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Figure 5 schematically shows the two spontaneous resting steady states for the variable X as a function of time. These two spontaneous steady states of rest are representative of the constancy of the internal environment and of homeostasis. When in the appropriate environmental and subjective conditions healthy human beings, whatever race and culture, hence independently of inherited initial conditions, should be able to reach these stable states, thus confirming that the genome, metabolism and neurohumoral control have been progressively shaped in relation to environmental conditions (Recordati, 2002, 2003).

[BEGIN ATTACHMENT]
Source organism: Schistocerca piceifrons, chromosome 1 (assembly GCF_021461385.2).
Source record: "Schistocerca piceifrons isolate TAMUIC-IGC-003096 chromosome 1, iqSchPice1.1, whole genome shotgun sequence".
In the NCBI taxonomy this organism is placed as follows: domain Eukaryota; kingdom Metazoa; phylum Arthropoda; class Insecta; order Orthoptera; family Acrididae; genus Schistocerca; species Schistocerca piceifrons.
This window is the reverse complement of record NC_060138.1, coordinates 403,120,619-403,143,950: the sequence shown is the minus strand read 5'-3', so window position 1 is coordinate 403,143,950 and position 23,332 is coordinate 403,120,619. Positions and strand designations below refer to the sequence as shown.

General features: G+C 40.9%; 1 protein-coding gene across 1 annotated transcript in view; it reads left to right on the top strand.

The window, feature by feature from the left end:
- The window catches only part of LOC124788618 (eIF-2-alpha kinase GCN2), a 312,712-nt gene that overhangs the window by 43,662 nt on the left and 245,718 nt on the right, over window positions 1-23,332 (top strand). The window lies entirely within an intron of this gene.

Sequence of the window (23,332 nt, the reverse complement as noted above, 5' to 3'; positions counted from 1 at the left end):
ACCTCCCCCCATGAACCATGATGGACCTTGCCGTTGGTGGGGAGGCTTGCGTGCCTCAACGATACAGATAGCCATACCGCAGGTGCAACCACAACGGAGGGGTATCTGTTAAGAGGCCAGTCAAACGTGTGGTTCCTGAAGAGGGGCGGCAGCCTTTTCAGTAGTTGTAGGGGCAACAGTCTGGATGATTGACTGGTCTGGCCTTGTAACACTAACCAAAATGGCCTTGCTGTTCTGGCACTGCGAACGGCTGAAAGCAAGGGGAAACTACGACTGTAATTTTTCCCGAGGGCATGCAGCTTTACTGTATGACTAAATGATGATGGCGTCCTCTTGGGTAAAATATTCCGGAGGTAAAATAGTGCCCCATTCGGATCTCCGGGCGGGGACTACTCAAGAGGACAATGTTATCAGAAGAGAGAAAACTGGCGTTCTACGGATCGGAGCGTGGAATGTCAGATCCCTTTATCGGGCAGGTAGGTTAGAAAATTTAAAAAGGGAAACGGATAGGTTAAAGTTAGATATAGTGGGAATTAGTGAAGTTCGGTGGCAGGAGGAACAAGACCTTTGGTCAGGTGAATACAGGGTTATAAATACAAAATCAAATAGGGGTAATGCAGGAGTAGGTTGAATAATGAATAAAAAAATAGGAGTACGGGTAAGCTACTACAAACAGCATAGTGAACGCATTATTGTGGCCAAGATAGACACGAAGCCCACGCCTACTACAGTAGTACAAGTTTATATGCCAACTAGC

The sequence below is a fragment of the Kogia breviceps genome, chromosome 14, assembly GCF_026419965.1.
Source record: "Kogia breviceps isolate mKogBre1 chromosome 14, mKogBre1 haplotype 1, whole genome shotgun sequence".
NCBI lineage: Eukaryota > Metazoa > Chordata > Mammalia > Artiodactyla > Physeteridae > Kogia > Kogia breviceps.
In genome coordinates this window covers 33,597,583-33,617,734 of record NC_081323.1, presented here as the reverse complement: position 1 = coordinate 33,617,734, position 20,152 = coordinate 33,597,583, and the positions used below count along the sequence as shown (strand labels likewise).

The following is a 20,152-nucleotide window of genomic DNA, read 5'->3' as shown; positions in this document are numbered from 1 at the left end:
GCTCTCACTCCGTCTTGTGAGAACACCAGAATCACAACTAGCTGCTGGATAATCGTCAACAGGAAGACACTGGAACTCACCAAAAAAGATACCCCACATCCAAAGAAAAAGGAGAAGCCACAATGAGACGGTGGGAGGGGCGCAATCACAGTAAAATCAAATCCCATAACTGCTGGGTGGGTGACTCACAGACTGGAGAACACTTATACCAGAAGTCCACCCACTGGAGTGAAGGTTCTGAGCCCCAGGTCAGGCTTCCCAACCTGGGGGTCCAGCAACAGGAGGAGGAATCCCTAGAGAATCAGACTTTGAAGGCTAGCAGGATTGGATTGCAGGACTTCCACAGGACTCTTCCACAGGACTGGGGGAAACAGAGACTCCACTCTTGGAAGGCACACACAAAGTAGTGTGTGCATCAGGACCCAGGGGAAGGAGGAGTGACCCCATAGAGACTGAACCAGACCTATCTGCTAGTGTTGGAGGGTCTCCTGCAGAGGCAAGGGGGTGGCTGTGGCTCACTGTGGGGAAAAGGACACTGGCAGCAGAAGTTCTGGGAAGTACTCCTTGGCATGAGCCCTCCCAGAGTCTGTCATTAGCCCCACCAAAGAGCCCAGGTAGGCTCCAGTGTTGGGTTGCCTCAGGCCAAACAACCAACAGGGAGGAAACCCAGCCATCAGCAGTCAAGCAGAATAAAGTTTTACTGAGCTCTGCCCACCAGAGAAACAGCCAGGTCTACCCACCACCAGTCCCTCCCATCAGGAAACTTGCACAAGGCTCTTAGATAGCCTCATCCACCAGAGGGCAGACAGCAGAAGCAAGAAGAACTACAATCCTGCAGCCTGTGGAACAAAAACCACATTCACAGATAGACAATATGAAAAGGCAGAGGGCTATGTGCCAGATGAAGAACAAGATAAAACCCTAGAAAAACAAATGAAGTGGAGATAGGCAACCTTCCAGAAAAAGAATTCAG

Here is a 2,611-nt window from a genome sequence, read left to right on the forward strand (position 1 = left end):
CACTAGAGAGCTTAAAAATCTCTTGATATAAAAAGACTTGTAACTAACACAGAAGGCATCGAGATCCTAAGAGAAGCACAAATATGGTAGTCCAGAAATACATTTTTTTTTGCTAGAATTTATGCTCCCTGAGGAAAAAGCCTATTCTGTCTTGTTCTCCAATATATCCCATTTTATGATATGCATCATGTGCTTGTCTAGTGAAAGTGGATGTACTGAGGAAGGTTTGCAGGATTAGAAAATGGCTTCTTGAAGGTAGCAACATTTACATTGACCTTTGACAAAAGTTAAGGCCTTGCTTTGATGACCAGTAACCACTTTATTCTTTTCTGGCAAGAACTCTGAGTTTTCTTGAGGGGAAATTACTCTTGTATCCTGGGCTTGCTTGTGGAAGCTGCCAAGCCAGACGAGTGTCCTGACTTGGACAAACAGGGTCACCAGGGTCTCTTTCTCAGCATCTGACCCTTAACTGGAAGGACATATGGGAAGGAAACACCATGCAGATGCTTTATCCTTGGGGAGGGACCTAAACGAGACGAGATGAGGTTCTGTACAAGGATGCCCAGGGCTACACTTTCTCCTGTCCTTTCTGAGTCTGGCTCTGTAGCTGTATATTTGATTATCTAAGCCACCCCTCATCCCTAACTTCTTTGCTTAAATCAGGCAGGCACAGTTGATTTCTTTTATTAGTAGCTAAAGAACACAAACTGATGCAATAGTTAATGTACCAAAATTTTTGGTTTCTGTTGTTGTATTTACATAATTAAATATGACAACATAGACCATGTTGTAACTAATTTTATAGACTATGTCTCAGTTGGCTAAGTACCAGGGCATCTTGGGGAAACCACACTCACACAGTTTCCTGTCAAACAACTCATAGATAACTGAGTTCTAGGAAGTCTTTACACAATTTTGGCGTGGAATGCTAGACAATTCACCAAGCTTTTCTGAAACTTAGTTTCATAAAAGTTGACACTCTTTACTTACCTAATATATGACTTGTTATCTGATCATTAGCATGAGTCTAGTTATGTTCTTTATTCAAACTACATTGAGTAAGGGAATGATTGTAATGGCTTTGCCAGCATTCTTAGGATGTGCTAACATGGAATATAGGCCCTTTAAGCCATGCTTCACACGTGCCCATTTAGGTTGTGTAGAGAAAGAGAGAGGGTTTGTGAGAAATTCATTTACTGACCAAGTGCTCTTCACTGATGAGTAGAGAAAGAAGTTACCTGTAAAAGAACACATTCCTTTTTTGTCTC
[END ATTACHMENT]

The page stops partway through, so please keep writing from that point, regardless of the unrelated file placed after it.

Figure 5. Schematic diagram of the two main spontaneous steady states of rest, quiet wakefulness and sleep, and of the unstable state of exercise in humans (top trace) and of the stable state of hibernation in eterothermic mammals (bottom trace) Each state is composed of a time-independent state (XS) and of a time-dependent state variable x(t), thus being asymptotically stable (hibernation and sleep), stable in the sense of Lyapounov (quiet wakefulness) or unstable (muscle exercise). With the exception of hibernation, all other states occur at an increasing distance from thermodynamic equilibrium. The upward and downward arrows on the right of the scheme indicate the directions of displacement of the reference states under prevailing sympathetic or parasympathetic influences. The parasympathetic drive moves the reference state towards equilibrium, favouring homeostasis and stability. Sympathetic dominance shifts the reference state away from equilibrium, simultaneously increasing metabolic rate and entropy production. The interval between sleep and exercise describes the normal range of neurohumoral control.